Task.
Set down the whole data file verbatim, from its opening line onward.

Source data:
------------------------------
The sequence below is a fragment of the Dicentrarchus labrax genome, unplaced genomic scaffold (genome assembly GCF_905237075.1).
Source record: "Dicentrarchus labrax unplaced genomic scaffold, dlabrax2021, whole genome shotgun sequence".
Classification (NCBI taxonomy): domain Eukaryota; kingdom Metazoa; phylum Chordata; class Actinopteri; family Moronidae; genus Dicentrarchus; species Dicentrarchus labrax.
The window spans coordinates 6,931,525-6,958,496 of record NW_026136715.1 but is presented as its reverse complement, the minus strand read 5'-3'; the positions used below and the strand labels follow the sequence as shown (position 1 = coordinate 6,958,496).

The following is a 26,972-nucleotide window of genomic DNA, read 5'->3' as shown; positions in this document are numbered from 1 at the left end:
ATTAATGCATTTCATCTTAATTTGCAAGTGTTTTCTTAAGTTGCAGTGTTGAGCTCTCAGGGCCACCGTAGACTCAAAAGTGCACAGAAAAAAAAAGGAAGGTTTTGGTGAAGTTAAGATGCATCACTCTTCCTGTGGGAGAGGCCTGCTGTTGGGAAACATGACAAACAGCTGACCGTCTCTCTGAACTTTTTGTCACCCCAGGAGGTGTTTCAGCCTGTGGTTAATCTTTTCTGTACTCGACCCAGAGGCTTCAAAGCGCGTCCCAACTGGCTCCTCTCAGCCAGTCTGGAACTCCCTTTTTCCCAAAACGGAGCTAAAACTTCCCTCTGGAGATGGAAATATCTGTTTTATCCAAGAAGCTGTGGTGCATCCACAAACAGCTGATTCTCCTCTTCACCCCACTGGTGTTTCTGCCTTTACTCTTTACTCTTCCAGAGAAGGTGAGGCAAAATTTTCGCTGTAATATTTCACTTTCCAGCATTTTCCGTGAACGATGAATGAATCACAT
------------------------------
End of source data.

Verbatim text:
The sequence below is a fragment of the Dicentrarchus labrax genome, unplaced genomic scaffold (genome assembly GCF_905237075.1).
Source record: "Dicentrarchus labrax unplaced genomic scaffold, dlabrax2021, whole genome shotgun sequence".
Classification (NCBI taxonomy): domain Eukaryota; kingdom Metazoa; phylum Chordata; class Actinopteri; family Moronidae; genus Dicentrarchus; species Dicentrarchus labrax.
The window spans coordinates 6,931,525-6,958,496 of record NW_026136715.1 but is presented as its reverse complement, the minus strand read 5'-3'; the positions used below and the strand labels follow the sequence as shown (position 1 = coordinate 6,958,496).

The following is a 26,972-nucleotide window of genomic DNA, read 5'->3' as shown; positions in this document are numbered from 1 at the left end:
ATTAATGCATTTCATCTTAATTTGCAAGTGTTTTCTTAAGTTGCAGTGTTGAGCTCTCAGGGCCACCGTAGACTCAAAAGTGCACAGAAAAAAAAAGGAAGGTTTTGGTGAAGTTAAGATGCATCACTCTTCCTGTGGGAGAGGCCTGCTGTTGGGAAACATGACAAACAGCTGACCGTCTCTCTGAACTTTTTGTCACCCCAGGAGGTGTTTCAGCCTGTGGTTAATCTTTTCTGTACTCGACCCAGAGGCTTCAAAGCGCGTCCCAACTGGCTCCTCTCAGCCAGTCTGGAACTCCCTTTTTCCCAAAACGGAGCTAAAACTTCCCTCTGGAGATGGAAATATCTGTTTTATCCAAGAAGCTGTGGTGCATCCACAAACAGCTGATTCTCCTCTTCACCCCACTGGTGTTTCTGCCTTTACTCTTTACTCTTCCAGAGAAGGTGAGGCAAAATTTTCGCTGTAATATTTCACTTTCCAGCATTTTCCGTGAACGATGAATGAATCACAT